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Frequently Asked Questions

Last modified: November 11, 2016

Section: 0 Basics

Subject: 0.1 What is VIPERdb?
Subject: 0.2 About the FAQ.

Section: 1 Navigation

Subject: 1.1 How to Navigate with the Top Menu?
Subject: 1.2 How to Navigate with the Pull Down Menu?
Subject: 1.3 How to Navigate with the PDB ID Search Box?

Section: 2 Contents of VIPERdb

Subject: 2.1 How Are Virus Entries Organized on VIPERdb?
Subject: 2.2 How Are Values/Calculations Determined for Each Entry?

Section: 3 Organization of Images on Info Pages

Subject: 3.1 Rendered Surface
Subject: 3.2 Ribbon Drawing of the Subunits
Subject: 3.3 Geometric Description of the Capsid
Subject: 3.4 Subunit Organization

Section: 4 Using/Extracting the Information

Subject: 4.1 How to Save?
Subject: 4.2 How to Enlarge?
Subject: 4.3 How to Compare 2+ Images?
Subject: 4.4 Where to Find Related Entries of a Virus?
Subject: 4.5 How to search for viruses within family/genus/T-number?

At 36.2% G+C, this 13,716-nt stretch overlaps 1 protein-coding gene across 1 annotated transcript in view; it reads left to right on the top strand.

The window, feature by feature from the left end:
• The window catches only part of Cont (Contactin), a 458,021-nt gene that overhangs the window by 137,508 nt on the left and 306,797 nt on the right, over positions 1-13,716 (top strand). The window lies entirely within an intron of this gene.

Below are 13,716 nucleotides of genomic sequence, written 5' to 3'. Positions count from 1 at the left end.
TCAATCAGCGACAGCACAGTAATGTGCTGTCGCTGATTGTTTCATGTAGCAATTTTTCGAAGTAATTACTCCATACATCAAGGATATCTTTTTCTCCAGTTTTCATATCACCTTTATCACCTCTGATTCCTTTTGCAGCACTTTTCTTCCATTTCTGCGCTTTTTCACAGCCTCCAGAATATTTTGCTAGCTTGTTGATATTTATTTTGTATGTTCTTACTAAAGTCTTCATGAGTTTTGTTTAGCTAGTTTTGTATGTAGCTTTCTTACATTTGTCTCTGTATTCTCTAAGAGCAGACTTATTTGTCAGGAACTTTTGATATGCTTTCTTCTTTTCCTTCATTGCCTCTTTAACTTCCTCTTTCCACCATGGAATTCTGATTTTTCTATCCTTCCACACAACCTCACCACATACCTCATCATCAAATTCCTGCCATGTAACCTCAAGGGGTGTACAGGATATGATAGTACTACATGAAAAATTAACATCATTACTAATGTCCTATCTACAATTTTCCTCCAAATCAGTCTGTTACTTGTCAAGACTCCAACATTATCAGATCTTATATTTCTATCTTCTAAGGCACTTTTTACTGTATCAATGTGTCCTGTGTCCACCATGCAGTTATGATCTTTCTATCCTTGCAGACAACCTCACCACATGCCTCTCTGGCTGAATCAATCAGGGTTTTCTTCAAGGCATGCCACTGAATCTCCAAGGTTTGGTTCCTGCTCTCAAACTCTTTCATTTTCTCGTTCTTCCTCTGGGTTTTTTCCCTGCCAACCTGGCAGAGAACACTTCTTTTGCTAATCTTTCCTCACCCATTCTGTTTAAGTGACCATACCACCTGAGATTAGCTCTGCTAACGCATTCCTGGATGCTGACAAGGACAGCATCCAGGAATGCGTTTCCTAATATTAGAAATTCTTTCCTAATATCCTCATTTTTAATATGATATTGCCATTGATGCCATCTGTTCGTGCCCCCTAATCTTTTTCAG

Section: 5 Lattice Types and Matrices

Section: 6 How to Generate a Complete Virus Particle?

Section: 7 Contact Us

Subject: 7.1 Have Questions for the Whole VIPERdb Team?

Section: 8 Resources

Subject: 8.1 Other Useful Links

Section: 9 Copyright & Disclaimer




Section: 0 Basics


Subject: 0.1 What is VIPERdb?
VIrus Particle ExploreER (VIPERdb) is a website and (behind the scenes) a curated repository and database of spherical virus structures and their structure derived results. All the virus structures available at the PDB are organized in a standard "VIPER" convention for the ease of their representation and computational analysis. Each virus structure (entry) is pictorially represented in terms of its surface topography and their subunit organization as well their subunit tertiary structures. Also each entry is analyzed in terms of their subunit-subunit contacts and association energies using the molecular mechanics program CHARMM. Currently, all entries in the database are of non-enveloped icosahedral viruses, but the work in underway to include helical viruses.

Subject: 0.2 About the FAQ
What kind of questions get included in the FAQ?
Any information that we think/find important! We will definitely include more questions that come from users of the VIPERdb site. So please send your questions to viper@scripps.edu

Who writes this?